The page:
European Commission President Ursula von der Leyen said this in an interview with the German newspaper Deutschlandfunk.
“The company itself indicated to us in the contract four production sites, two of which are in the UK. It was her choice. They are the ones planning the production. Definitely, two production facilities from the UK are included. How they manage to do that is ultimately a challenge for the company,” said von der Leyen.
The European Commission paid 336 million euros for 400 million doses, the first 100 million of which were to be delivered in the first quarter of this year.
The company said last week that only 25 percent of its planned deliveries would be possible because of production problems at a Belgian plant and that it could not make up the shortfall by importing from Britain.
“I urge the company to meet its delivery obligations to us. I understand that they have initial difficulties. We want transparency as to why this is the case. Maybe we can help too. We’d like to know why you can’t fulfill what we stipulated in the contract today, which is that we’re investing millions in you and you’re already pre-producing products to warehouses. Where are those doses? That’s the first question we have,” von der Leyen said.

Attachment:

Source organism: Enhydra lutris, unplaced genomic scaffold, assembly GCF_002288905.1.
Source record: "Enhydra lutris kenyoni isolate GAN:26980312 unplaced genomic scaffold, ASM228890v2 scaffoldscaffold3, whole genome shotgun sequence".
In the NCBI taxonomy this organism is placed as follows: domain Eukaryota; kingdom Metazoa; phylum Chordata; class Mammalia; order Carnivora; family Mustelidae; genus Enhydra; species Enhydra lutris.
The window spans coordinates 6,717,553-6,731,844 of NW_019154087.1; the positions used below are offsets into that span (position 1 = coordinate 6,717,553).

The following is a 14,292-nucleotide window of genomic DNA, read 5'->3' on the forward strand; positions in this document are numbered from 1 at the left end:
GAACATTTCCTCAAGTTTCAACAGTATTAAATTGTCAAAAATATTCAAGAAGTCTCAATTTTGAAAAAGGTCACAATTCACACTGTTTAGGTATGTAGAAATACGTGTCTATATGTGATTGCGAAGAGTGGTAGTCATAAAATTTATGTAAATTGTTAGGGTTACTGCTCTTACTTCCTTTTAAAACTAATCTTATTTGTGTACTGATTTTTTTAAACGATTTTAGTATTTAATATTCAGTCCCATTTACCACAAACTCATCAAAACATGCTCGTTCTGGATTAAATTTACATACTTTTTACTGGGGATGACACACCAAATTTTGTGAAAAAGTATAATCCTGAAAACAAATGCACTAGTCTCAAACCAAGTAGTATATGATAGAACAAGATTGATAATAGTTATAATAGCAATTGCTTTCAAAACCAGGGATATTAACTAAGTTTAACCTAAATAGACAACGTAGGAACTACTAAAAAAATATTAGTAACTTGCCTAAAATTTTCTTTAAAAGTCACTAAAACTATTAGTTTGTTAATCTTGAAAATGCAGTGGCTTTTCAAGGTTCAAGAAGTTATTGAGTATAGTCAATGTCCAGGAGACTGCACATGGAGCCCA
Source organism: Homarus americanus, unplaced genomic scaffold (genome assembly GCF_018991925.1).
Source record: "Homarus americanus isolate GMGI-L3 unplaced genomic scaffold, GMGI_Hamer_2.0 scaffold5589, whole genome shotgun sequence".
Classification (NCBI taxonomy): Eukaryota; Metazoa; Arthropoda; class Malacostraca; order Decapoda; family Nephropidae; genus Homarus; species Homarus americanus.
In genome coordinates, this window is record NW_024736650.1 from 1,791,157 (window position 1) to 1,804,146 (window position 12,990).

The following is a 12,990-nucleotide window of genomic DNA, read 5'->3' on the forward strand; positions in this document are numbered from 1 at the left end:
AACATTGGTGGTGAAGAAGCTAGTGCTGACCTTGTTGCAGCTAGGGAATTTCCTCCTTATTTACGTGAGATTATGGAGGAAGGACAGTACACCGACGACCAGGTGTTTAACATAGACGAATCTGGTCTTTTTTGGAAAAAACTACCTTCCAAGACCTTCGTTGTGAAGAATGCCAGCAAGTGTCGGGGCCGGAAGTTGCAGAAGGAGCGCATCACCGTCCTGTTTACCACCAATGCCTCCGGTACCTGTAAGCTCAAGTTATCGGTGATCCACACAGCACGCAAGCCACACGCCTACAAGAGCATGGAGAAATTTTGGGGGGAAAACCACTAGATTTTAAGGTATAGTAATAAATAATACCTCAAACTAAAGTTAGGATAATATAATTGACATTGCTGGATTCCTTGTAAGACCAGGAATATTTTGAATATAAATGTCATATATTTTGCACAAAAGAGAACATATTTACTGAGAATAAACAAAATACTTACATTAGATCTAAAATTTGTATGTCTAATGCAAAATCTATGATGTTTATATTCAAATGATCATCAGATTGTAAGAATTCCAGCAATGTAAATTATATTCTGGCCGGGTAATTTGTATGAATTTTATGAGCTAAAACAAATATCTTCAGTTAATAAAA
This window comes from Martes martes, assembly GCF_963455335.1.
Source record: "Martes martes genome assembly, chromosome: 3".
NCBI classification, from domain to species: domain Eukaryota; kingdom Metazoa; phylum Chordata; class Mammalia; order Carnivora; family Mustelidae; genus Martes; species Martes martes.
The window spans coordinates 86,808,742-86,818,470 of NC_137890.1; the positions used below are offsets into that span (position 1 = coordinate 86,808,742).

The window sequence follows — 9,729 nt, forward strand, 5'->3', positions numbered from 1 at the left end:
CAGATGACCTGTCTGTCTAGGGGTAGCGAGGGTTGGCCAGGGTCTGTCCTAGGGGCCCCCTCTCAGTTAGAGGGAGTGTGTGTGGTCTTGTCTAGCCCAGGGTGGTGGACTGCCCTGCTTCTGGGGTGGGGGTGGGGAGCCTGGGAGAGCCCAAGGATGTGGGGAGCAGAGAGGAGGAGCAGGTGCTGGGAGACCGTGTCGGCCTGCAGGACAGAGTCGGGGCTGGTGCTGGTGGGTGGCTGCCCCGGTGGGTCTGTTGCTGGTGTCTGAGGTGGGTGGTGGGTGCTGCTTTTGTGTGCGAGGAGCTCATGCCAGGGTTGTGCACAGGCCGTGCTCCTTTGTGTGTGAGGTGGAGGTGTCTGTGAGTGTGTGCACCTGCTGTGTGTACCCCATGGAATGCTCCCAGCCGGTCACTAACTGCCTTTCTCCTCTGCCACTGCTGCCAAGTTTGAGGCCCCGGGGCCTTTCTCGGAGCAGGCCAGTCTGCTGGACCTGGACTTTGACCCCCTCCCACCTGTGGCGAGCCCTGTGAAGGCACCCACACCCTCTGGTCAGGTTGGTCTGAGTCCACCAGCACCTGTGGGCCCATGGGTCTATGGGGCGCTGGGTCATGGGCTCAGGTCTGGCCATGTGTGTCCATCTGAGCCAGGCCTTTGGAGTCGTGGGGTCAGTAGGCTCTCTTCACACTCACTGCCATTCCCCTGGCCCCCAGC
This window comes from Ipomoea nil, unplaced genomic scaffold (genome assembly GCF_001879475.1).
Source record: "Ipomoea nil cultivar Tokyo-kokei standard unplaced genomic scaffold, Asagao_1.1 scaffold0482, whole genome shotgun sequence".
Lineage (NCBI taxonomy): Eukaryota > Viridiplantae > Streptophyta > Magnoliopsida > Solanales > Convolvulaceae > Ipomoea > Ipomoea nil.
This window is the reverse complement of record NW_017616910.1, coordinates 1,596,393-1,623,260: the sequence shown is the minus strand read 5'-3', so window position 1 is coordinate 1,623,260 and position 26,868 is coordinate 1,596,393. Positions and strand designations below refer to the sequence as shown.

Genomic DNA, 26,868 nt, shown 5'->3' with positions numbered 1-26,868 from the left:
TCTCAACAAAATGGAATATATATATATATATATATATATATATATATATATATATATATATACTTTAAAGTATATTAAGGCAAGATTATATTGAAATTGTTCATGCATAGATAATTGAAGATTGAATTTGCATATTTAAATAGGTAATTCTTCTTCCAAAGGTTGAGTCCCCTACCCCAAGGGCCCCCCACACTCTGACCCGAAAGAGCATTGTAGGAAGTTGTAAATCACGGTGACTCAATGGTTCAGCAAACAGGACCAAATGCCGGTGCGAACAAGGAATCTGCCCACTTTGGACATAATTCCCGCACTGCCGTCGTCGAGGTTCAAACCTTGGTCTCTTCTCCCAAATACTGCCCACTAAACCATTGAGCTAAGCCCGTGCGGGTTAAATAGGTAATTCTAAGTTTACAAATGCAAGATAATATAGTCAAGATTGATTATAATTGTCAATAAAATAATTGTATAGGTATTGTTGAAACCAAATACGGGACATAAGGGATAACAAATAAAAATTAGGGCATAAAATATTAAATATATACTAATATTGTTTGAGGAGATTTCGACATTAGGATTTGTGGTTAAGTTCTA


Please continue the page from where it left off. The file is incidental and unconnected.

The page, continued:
The European Commission, in agreement with AstraZeneca, published a contract with the company to buy the coronavirus vaccine, which the parties signed last August 27, to provide transparency in the dispute amid vaccine shortages.
The European Commission also initiated controls on the export of vaccine doses produced in the EU.
Note that AstraZeneca has not yet received approval for use in the EU, but a decision by the European Medical Agency is expected soon.